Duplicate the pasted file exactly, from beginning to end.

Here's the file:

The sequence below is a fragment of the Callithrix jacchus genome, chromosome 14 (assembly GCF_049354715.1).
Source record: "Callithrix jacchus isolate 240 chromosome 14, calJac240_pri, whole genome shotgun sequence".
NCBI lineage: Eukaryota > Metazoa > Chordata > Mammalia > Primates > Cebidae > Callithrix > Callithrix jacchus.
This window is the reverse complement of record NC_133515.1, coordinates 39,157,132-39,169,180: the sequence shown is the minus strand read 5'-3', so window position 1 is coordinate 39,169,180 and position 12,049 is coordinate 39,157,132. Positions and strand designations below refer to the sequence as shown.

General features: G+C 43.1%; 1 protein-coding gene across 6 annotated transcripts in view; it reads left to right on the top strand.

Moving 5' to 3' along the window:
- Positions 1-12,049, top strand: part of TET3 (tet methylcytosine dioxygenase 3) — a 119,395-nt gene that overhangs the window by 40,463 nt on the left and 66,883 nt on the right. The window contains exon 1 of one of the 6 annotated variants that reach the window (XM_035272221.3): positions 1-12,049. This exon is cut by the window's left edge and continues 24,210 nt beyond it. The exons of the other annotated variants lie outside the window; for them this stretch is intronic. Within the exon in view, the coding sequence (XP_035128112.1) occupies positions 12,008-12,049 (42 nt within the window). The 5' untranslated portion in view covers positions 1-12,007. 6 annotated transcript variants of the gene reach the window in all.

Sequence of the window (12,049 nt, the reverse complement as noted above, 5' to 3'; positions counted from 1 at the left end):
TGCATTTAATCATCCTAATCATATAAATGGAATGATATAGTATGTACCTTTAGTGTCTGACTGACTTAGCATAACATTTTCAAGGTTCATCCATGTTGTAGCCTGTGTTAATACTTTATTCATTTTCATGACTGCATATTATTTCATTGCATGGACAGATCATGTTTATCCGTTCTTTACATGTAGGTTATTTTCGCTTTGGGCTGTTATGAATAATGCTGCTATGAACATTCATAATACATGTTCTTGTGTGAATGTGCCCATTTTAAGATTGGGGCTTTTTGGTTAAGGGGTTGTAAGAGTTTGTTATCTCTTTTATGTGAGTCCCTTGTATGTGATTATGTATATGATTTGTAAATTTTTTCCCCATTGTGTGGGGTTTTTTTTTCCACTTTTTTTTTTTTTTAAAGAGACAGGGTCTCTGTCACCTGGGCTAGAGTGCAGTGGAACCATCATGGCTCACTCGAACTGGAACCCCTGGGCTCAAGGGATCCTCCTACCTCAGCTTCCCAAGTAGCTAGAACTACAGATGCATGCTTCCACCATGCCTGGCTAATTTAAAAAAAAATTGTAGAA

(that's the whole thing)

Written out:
The sequence below is a fragment of the Callithrix jacchus genome, chromosome 14 (assembly GCF_049354715.1).
Source record: "Callithrix jacchus isolate 240 chromosome 14, calJac240_pri, whole genome shotgun sequence".
NCBI lineage: Eukaryota > Metazoa > Chordata > Mammalia > Primates > Cebidae > Callithrix > Callithrix jacchus.
This window is the reverse complement of record NC_133515.1, coordinates 39,157,132-39,169,180: the sequence shown is the minus strand read 5'-3', so window position 1 is coordinate 39,169,180 and position 12,049 is coordinate 39,157,132. Positions and strand designations below refer to the sequence as shown.

General features: G+C 43.1%; 1 protein-coding gene across 6 annotated transcripts in view; it reads left to right on the top strand.

Moving 5' to 3' along the window:
- Positions 1-12,049, top strand: part of TET3 (tet methylcytosine dioxygenase 3) — a 119,395-nt gene that overhangs the window by 40,463 nt on the left and 66,883 nt on the right. The window contains exon 1 of one of the 6 annotated variants that reach the window (XM_035272221.3): positions 1-12,049. This exon is cut by the window's left edge and continues 24,210 nt beyond it. The exons of the other annotated variants lie outside the window; for them this stretch is intronic. Within the exon in view, the coding sequence (XP_035128112.1) occupies positions 12,008-12,049 (42 nt within the window). The 5' untranslated portion in view covers positions 1-12,007. 6 annotated transcript variants of the gene reach the window in all.

Sequence of the window (12,049 nt, the reverse complement as noted above, 5' to 3'; positions counted from 1 at the left end):
TGCATTTAATCATCCTAATCATATAAATGGAATGATATAGTATGTACCTTTAGTGTCTGACTGACTTAGCATAACATTTTCAAGGTTCATCCATGTTGTAGCCTGTGTTAATACTTTATTCATTTTCATGACTGCATATTATTTCATTGCATGGACAGATCATGTTTATCCGTTCTTTACATGTAGGTTATTTTCGCTTTGGGCTGTTATGAATAATGCTGCTATGAACATTCATAATACATGTTCTTGTGTGAATGTGCCCATTTTAAGATTGGGGCTTTTTGGTTAAGGGGTTGTAAGAGTTTGTTATCTCTTTTATGTGAGTCCCTTGTATGTGATTATGTATATGATTTGTAAATTTTTTCCCCATTGTGTGGGGTTTTTTTTTCCACTTTTTTTTTTTTTTAAAGAGACAGGGTCTCTGTCACCTGGGCTAGAGTGCAGTGGAACCATCATGGCTCACTCGAACTGGAACCCCTGGGCTCAAGGGATCCTCCTACCTCAGCTTCCCAAGTAGCTAGAACTACAGATGCATGCTTCCACCATGCCTGGCTAATTTAAAAAAAAATTGTAGAA